Unveiling of the Spanish Civil War memorial
in Belfast, 13th October 2007

Address by Kevin Doherty, Secretary of the IBCC

My name is Kevin Doherty and I am the Secretary of the International Brigades Commemoration Committee.

On behalf of the IBCC it is with great pleasure that I welcome you all here on this beautiful day in Belfast. When I describe today as beautiful I am not just referring to the weather. It is a beautiful day because 70 years after the event, Belfast is finally recognising the contribution its citizens made to the war against Fascism in Spain 1936-39.

The sculpture we are unveiling today is dedicated to the people of Belfast, the island of Ireland and beyond who joined the XV International Brigade to fight Fascism in the Spanish Civil War, and to those men and women from all traditions who supported the Spanish working people and their Republic.

In the 1930’s the governments of the great western powers sat back and allowed Fascism to sweep across Europe like a cancer. On the 18th July 1936 Spanish military officers launched a coup against the democratically elected left-of-centre government of the Spanish Second Republic.

The Generals were backed by the aristocracy, the Church, wealthy landowners, industrialists and financiers who were opposed to the governments limited social reforms. The Spanish people armed themselves to defend their government and the civil war began.

When Nazi Germany and Fascist Italy provided assistance for Franco’s forces the real character of the coup was exposed. Many correctly saw Franco’s coup as part of the international spread of Fascism and feared that if Madrid fell Paris and London would be next. However the governments of Britain, France and the United States, operating a policy of appeasement of Fascism, declared neutrality.

Support groups for the Spanish people sprang up across the world to raise money, food, medical supplies and arms. Thousands went to Spain to fight with the International Brigade or to serve as doctors and nurses for the Republic.

Approximately 320 people from the island of Ireland (78 of whom originated from Northern Ireland) went to fight with the people of Spain against Fascism. 82 of them made the ultimate sacrifice (approx. 20 of them from N.I.) and fell on Spanish soil.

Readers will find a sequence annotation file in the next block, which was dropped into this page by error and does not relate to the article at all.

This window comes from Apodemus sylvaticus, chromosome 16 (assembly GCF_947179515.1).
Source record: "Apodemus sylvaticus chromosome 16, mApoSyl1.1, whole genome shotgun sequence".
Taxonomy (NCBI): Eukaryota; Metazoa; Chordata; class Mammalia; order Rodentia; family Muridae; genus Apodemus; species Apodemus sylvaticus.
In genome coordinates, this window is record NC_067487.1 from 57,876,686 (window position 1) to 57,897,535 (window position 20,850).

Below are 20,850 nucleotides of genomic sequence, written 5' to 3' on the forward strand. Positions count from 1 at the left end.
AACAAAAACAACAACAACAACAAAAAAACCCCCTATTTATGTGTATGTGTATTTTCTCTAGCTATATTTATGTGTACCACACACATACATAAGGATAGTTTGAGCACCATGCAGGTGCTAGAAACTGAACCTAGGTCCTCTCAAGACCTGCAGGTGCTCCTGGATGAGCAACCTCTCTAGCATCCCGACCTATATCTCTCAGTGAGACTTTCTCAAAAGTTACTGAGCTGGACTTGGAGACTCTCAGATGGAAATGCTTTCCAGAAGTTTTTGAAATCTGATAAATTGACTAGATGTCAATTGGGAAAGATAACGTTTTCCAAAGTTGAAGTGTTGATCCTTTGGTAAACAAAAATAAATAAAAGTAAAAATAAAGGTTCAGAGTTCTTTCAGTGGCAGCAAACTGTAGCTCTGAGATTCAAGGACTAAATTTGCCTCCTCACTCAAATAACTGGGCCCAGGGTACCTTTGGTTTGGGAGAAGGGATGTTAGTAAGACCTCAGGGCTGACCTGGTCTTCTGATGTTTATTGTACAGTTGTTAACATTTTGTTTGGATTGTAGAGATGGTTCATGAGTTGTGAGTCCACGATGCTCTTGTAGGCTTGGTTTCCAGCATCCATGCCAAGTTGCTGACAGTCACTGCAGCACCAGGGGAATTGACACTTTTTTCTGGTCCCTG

Coming from both sections of the community here, these International Brigadistas recognised the perils of the growth of Fascism and selflessly risked their lives trying to halt it.

Their stance was correct. 5 months after the Spanish Civil War ended Hitler invaded Poland and the World War 2 began.

In her tribute to the departing International Brigades in 1938, the personification of the Spanish people’s resistance Dolores Ibarruri, better known as La Passionaria, explains:

For the first time in the history of the peoples' struggles, there was the spectacle, breath¬taking in its grandeur, of the formation of International Brigades to help save a threatened country's freedom and independence – the freedom and independence of our Spanish land. Communists, Socialists, Anarchists, Republicans – men of different colors, differing ideology, antagonistic religions - yet all profoundly loving liberty and justice, they came and offered themselves to us unconditionally.

They gave us everything --- their youth or their maturity; their science or their experience; their blood and their lives; their hopes and aspirations --- and they asked us for nothing.

But yes, it must be said, they did want a post in battle, they aspired to the honour of dying for us.

We are delighted to have with us today the daughter and granddaughter of La Passionaria.

We are honoured to the have International Brigade veterans, Jack Jones, Jack Edwards and Bob Doyle who will be unveiling the sculpture.

We also welcome family members of other Brigadistas who are sadly no longer with us.

Unfortunately Mick O’Riordan who inspired us at the first meeting of the Commemoration Committee passed away and never saw this sculpture dedicated to him and his comrades. Mick would be proud to know that there was no corporate sponsorship involved in erecting this sculpture. This was not a public private finance initiative.